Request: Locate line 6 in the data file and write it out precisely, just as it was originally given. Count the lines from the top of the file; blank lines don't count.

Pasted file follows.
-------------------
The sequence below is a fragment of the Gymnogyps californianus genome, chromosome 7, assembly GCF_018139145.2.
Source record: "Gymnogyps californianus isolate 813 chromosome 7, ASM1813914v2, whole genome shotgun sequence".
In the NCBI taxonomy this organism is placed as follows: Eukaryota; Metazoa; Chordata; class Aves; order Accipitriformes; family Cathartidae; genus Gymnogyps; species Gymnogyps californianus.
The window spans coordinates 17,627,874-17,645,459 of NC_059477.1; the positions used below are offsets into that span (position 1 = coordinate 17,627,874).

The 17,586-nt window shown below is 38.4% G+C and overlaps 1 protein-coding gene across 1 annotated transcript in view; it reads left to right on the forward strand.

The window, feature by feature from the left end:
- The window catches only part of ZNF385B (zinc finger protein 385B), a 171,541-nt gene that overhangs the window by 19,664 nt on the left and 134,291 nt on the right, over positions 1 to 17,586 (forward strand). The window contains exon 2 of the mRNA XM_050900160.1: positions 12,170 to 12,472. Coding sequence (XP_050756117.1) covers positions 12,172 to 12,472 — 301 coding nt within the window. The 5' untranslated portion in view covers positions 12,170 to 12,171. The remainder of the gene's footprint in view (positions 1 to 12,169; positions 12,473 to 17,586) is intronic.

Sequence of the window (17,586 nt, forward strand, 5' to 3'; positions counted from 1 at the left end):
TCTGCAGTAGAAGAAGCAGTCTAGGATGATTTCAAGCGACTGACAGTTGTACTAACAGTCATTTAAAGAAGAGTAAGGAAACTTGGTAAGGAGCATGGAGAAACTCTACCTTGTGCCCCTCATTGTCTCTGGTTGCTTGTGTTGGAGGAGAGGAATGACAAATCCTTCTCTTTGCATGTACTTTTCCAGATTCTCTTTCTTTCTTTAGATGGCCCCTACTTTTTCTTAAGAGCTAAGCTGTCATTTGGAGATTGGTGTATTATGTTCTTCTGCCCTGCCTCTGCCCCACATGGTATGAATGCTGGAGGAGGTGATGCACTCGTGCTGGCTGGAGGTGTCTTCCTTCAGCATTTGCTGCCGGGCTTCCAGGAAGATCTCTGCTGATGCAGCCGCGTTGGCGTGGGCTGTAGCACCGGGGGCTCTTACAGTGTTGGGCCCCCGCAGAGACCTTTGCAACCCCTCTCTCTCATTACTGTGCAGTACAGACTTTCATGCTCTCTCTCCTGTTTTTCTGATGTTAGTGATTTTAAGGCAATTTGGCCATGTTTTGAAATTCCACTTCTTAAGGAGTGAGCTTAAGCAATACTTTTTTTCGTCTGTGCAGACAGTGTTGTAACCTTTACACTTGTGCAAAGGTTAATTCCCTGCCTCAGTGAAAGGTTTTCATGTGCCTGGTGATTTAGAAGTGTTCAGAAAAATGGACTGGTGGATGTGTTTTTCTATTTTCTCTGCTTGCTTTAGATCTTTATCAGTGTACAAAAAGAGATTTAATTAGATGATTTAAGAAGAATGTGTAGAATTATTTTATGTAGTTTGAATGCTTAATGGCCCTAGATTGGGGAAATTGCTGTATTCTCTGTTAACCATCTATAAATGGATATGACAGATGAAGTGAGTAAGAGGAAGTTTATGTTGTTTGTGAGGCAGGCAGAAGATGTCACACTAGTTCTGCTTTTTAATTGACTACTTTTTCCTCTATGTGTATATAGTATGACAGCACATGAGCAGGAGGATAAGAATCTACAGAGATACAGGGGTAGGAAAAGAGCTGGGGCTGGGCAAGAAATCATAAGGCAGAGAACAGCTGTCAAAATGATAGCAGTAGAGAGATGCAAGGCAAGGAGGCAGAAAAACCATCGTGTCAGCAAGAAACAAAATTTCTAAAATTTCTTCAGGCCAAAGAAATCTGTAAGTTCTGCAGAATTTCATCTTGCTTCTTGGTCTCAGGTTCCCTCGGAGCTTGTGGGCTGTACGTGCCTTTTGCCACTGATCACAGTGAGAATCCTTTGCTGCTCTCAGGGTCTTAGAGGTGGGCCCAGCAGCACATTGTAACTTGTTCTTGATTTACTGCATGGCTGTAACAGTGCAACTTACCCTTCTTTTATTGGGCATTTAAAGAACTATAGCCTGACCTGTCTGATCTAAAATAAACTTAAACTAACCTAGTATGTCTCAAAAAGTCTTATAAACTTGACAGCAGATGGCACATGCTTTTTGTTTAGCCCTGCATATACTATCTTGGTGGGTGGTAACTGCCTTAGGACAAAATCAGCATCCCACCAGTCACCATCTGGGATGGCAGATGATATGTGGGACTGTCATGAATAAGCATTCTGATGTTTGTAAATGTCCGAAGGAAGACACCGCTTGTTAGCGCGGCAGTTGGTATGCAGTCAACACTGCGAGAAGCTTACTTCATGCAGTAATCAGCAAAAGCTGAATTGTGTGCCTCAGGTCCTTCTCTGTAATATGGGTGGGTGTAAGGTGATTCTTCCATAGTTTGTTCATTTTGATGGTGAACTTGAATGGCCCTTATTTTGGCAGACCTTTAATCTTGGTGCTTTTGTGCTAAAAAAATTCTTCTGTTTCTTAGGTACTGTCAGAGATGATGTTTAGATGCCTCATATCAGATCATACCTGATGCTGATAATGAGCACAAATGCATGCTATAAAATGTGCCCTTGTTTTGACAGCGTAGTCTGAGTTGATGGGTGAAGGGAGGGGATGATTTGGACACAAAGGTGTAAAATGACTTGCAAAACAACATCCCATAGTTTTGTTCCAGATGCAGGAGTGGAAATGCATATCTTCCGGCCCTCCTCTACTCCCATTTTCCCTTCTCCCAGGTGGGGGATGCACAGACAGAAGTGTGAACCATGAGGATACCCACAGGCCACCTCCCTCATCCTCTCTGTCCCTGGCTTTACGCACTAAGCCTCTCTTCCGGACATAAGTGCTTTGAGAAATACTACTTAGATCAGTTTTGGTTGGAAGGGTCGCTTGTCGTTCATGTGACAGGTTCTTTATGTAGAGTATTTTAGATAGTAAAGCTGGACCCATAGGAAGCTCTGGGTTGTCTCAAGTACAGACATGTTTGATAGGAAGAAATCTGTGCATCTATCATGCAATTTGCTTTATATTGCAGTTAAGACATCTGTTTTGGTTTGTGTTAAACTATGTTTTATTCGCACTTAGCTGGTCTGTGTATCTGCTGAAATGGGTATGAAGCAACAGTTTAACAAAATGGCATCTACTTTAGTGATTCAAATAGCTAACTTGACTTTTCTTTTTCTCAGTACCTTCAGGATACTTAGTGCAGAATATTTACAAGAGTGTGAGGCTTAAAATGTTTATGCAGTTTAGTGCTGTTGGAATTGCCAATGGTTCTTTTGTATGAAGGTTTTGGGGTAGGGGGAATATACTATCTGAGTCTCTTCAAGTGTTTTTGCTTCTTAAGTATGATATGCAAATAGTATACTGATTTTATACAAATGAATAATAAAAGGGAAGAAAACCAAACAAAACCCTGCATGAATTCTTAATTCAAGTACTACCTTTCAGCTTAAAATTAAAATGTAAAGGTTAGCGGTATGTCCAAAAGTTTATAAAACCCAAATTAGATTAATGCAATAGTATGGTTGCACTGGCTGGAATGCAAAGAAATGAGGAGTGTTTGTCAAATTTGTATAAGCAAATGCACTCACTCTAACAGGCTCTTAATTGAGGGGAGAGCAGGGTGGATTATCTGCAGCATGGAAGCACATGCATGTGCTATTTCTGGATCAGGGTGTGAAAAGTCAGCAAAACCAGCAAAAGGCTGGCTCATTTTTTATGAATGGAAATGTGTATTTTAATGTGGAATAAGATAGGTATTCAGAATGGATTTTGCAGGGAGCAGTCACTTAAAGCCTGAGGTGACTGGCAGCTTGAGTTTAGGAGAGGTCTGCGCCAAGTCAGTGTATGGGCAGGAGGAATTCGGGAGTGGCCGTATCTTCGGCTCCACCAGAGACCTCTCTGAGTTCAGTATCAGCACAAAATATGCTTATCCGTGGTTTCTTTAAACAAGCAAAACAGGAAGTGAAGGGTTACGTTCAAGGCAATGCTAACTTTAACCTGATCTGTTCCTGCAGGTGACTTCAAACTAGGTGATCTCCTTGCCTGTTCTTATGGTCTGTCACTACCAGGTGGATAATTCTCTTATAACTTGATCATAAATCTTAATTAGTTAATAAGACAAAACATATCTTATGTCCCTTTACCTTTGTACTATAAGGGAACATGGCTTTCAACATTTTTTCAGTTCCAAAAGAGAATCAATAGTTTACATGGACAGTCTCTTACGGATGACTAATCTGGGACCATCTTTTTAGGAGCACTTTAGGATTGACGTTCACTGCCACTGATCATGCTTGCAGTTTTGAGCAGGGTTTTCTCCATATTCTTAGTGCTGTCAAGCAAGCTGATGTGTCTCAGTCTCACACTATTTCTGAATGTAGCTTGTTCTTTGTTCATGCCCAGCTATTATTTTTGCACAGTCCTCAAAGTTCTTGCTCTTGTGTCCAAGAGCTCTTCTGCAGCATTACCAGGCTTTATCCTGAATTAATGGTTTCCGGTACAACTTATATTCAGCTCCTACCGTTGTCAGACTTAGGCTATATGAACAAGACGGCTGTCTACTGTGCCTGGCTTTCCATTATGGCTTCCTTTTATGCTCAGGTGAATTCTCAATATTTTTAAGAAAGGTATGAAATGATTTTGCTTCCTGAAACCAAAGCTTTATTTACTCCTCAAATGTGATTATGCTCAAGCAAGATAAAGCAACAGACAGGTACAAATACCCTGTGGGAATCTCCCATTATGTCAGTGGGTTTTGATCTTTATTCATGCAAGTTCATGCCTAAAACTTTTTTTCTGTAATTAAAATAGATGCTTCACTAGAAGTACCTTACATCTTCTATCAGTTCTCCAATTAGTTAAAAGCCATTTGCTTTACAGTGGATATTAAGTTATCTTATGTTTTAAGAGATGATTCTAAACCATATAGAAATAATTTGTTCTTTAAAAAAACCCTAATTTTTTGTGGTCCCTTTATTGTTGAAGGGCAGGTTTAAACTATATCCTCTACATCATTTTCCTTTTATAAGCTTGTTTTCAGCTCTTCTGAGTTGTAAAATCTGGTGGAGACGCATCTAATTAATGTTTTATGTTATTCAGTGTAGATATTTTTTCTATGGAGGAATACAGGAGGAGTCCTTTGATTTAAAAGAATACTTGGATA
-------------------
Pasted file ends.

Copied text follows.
The window, feature by feature from the left end: